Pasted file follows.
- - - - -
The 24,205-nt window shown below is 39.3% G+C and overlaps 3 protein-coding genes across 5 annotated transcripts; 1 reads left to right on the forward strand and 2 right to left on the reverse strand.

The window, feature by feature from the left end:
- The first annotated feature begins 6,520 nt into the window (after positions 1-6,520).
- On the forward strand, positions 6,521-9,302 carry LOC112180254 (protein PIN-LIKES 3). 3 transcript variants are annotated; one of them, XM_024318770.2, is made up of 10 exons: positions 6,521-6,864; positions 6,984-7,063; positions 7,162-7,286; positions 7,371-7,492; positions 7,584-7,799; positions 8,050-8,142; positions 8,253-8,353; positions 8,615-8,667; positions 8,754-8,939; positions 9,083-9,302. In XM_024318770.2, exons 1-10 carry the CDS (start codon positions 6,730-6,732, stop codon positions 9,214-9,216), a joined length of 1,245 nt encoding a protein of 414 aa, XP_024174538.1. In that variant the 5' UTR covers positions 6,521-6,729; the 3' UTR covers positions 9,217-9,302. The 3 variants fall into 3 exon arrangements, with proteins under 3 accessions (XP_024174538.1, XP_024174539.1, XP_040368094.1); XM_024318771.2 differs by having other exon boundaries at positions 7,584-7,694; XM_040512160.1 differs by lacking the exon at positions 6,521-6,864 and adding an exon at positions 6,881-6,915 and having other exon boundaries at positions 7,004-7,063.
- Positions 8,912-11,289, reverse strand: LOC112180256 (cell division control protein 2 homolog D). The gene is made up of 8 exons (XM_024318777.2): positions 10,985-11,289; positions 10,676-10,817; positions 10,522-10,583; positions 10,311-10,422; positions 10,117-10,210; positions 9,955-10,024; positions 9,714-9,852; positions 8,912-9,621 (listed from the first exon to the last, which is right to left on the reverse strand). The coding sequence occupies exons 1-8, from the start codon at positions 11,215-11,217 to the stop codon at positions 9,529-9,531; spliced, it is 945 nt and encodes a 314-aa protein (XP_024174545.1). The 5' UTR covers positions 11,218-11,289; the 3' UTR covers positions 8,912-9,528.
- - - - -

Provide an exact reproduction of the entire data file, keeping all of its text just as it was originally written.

The 24,205-nt window shown below is 39.3% G+C and overlaps 3 protein-coding genes across 5 annotated transcripts; 1 reads left to right on the forward strand and 2 right to left on the reverse strand.

The window, feature by feature from the left end:
- The first annotated feature begins 6,520 nt into the window (after positions 1-6,520).
- On the forward strand, positions 6,521-9,302 carry LOC112180254 (protein PIN-LIKES 3). 3 transcript variants are annotated; one of them, XM_024318770.2, is made up of 10 exons: positions 6,521-6,864; positions 6,984-7,063; positions 7,162-7,286; positions 7,371-7,492; positions 7,584-7,799; positions 8,050-8,142; positions 8,253-8,353; positions 8,615-8,667; positions 8,754-8,939; positions 9,083-9,302. In XM_024318770.2, exons 1-10 carry the CDS (start codon positions 6,730-6,732, stop codon positions 9,214-9,216), a joined length of 1,245 nt encoding a protein of 414 aa, XP_024174538.1. In that variant the 5' UTR covers positions 6,521-6,729; the 3' UTR covers positions 9,217-9,302. The 3 variants fall into 3 exon arrangements, with proteins under 3 accessions (XP_024174538.1, XP_024174539.1, XP_040368094.1); XM_024318771.2 differs by having other exon boundaries at positions 7,584-7,694; XM_040512160.1 differs by lacking the exon at positions 6,521-6,864 and adding an exon at positions 6,881-6,915 and having other exon boundaries at positions 7,004-7,063.
- Positions 8,912-11,289, reverse strand: LOC112180256 (cell division control protein 2 homolog D). The gene is made up of 8 exons (XM_024318777.2): positions 10,985-11,289; positions 10,676-10,817; positions 10,522-10,583; positions 10,311-10,422; positions 10,117-10,210; positions 9,955-10,024; positions 9,714-9,852; positions 8,912-9,621 (listed from the first exon to the last, which is right to left on the reverse strand). The coding sequence occupies exons 1-8, from the start codon at positions 11,215-11,217 to the stop codon at positions 9,529-9,531; spliced, it is 945 nt and encodes a 314-aa protein (XP_024174545.1). The 5' UTR covers positions 11,218-11,289; the 3' UTR covers positions 8,912-9,528.